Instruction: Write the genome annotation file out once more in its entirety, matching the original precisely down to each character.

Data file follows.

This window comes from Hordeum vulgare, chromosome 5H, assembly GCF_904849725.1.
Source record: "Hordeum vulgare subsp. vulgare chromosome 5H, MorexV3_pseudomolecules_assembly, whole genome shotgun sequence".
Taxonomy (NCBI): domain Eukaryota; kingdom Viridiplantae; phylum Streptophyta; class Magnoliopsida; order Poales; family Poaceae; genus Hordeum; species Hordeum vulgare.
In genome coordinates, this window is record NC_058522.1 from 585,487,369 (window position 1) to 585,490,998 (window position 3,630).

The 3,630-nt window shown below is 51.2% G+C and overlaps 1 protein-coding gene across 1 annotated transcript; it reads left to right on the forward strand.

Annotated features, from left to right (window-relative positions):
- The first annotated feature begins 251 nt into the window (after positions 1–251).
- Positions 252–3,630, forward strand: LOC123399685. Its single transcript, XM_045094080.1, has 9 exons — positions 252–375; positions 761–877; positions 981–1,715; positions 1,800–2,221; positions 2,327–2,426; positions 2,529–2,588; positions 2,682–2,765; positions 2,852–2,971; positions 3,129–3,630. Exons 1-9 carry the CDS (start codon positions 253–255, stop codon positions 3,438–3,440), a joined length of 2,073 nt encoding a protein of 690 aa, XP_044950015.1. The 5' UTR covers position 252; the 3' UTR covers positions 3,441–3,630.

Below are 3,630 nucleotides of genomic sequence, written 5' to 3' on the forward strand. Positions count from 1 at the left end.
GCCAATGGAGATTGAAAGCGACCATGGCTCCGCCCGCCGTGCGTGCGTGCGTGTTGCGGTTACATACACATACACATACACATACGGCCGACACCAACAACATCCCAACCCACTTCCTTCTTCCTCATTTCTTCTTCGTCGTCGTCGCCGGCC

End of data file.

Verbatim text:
This window comes from Hordeum vulgare, chromosome 5H, assembly GCF_904849725.1.
Source record: "Hordeum vulgare subsp. vulgare chromosome 5H, MorexV3_pseudomolecules_assembly, whole genome shotgun sequence".
Taxonomy (NCBI): domain Eukaryota; kingdom Viridiplantae; phylum Streptophyta; class Magnoliopsida; order Poales; family Poaceae; genus Hordeum; species Hordeum vulgare.
In genome coordinates, this window is record NC_058522.1 from 585,487,369 (window position 1) to 585,490,998 (window position 3,630).

The 3,630-nt window shown below is 51.2% G+C and overlaps 1 protein-coding gene across 1 annotated transcript; it reads left to right on the forward strand.

Annotated features, from left to right (window-relative positions):
- The first annotated feature begins 251 nt into the window (after positions 1–251).
- Positions 252–3,630, forward strand: LOC123399685. Its single transcript, XM_045094080.1, has 9 exons — positions 252–375; positions 761–877; positions 981–1,715; positions 1,800–2,221; positions 2,327–2,426; positions 2,529–2,588; positions 2,682–2,765; positions 2,852–2,971; positions 3,129–3,630. Exons 1-9 carry the CDS (start codon positions 253–255, stop codon positions 3,438–3,440), a joined length of 2,073 nt encoding a protein of 690 aa, XP_044950015.1. The 5' UTR covers position 252; the 3' UTR covers positions 3,441–3,630.

Below are 3,630 nucleotides of genomic sequence, written 5' to 3' on the forward strand. Positions count from 1 at the left end.
GCCAATGGAGATTGAAAGCGACCATGGCTCCGCCCGCCGTGCGTGCGTGCGTGTTGCGGTTACATACACATACACATACACATACGGCCGACACCAACAACATCCCAACCCACTTCCTTCTTCCTCATTTCTTCTTCGTCGTCGTCGCCGGCC